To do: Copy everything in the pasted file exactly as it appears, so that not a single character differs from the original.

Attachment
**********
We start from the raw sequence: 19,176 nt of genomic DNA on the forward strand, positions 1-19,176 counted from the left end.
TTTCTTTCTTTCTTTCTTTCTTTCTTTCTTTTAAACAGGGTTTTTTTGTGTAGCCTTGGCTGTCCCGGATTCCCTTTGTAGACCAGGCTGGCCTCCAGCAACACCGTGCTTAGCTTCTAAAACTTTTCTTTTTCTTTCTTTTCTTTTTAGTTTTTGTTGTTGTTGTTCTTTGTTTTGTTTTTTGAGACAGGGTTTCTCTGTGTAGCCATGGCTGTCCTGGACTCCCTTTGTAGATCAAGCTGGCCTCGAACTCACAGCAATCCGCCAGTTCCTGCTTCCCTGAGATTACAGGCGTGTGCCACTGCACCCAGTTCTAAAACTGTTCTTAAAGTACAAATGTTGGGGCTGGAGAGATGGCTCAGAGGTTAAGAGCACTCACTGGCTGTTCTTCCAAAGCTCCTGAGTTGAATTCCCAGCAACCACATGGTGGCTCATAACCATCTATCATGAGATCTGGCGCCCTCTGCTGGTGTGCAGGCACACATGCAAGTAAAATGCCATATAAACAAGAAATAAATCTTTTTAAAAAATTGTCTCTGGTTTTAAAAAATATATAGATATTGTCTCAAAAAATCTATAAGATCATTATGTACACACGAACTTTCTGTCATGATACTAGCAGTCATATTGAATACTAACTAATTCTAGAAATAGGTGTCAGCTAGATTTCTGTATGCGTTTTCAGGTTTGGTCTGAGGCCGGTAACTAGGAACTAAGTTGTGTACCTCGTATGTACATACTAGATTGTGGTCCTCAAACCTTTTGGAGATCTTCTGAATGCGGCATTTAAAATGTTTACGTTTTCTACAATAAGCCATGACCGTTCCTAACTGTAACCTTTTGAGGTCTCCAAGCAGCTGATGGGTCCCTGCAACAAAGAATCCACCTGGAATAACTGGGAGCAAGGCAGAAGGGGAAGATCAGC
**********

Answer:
We start from the raw sequence: 19,176 nt of genomic DNA on the forward strand, positions 1-19,176 counted from the left end.
TTTCTTTCTTTCTTTCTTTCTTTCTTTCTTTTAAACAGGGTTTTTTTGTGTAGCCTTGGCTGTCCCGGATTCCCTTTGTAGACCAGGCTGGCCTCCAGCAACACCGTGCTTAGCTTCTAAAACTTTTCTTTTTCTTTCTTTTCTTTTTAGTTTTTGTTGTTGTTGTTCTTTGTTTTGTTTTTTGAGACAGGGTTTCTCTGTGTAGCCATGGCTGTCCTGGACTCCCTTTGTAGATCAAGCTGGCCTCGAACTCACAGCAATCCGCCAGTTCCTGCTTCCCTGAGATTACAGGCGTGTGCCACTGCACCCAGTTCTAAAACTGTTCTTAAAGTACAAATGTTGGGGCTGGAGAGATGGCTCAGAGGTTAAGAGCACTCACTGGCTGTTCTTCCAAAGCTCCTGAGTTGAATTCCCAGCAACCACATGGTGGCTCATAACCATCTATCATGAGATCTGGCGCCCTCTGCTGGTGTGCAGGCACACATGCAAGTAAAATGCCATATAAACAAGAAATAAATCTTTTTAAAAAATTGTCTCTGGTTTTAAAAAATATATAGATATTGTCTCAAAAAATCTATAAGATCATTATGTACACACGAACTTTCTGTCATGATACTAGCAGTCATATTGAATACTAACTAATTCTAGAAATAGGTGTCAGCTAGATTTCTGTATGCGTTTTCAGGTTTGGTCTGAGGCCGGTAACTAGGAACTAAGTTGTGTACCTCGTATGTACATACTAGATTGTGGTCCTCAAACCTTTTGGAGATCTTCTGAATGCGGCATTTAAAATGTTTACGTTTTCTACAATAAGCCATGACCGTTCCTAACTGTAACCTTTTGAGGTCTCCAAGCAGCTGATGGGTCCCTGCAACAAAGAATCCACCTGGAATAACTGGGAGCAAGGCAGAAGGGGAAGATCAGC